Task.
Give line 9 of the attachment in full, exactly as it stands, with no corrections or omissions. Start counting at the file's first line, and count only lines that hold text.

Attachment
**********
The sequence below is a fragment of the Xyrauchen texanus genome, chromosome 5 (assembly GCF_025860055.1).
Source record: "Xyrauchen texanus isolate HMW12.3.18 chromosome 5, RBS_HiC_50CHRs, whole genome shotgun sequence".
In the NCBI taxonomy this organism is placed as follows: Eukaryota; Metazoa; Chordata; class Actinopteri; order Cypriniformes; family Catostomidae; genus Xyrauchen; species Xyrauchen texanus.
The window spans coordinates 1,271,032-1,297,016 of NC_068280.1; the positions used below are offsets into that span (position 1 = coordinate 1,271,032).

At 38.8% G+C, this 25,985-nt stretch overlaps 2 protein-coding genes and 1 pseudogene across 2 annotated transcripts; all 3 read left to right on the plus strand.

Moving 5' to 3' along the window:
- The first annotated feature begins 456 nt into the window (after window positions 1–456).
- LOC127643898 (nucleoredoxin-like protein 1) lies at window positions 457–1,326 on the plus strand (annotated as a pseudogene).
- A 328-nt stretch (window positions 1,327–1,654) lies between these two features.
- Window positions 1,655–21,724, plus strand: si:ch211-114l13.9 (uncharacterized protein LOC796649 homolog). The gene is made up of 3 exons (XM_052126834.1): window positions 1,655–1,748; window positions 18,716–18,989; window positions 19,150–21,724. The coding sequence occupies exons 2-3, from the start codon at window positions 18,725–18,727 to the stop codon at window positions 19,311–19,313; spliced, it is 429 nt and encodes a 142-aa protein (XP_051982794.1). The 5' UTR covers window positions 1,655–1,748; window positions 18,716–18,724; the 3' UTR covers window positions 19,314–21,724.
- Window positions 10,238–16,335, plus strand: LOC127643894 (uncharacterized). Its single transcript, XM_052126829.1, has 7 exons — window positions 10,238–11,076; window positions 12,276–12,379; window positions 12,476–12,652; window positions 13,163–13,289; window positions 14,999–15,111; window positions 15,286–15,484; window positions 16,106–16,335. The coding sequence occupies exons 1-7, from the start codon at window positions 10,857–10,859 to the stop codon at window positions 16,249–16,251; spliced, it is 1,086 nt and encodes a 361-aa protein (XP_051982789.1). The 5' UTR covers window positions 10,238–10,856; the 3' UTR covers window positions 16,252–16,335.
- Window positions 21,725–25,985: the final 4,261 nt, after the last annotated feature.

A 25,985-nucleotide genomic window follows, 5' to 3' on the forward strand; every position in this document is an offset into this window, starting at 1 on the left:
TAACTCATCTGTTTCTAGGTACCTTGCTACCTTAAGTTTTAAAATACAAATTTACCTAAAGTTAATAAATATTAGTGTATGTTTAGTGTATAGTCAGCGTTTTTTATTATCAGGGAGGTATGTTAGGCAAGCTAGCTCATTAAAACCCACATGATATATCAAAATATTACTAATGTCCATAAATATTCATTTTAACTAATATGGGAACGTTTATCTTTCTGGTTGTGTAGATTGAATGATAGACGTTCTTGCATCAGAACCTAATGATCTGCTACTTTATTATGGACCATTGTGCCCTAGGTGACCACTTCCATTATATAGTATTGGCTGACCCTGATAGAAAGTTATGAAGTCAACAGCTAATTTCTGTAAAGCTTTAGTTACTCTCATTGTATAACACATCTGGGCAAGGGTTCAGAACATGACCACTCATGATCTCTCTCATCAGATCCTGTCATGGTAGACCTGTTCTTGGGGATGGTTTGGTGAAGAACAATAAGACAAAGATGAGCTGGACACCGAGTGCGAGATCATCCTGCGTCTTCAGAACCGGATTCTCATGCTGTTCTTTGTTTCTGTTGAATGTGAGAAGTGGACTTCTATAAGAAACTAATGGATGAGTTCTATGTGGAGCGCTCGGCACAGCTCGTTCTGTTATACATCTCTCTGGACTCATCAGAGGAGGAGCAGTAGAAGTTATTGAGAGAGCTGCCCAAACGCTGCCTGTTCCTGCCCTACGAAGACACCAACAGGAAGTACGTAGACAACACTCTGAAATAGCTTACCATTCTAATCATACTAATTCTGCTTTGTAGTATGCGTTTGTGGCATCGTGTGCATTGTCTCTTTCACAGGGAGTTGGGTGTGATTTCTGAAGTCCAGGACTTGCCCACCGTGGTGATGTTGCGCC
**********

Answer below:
- A 328-nt stretch (window positions 1,327–1,654) lies between these two features.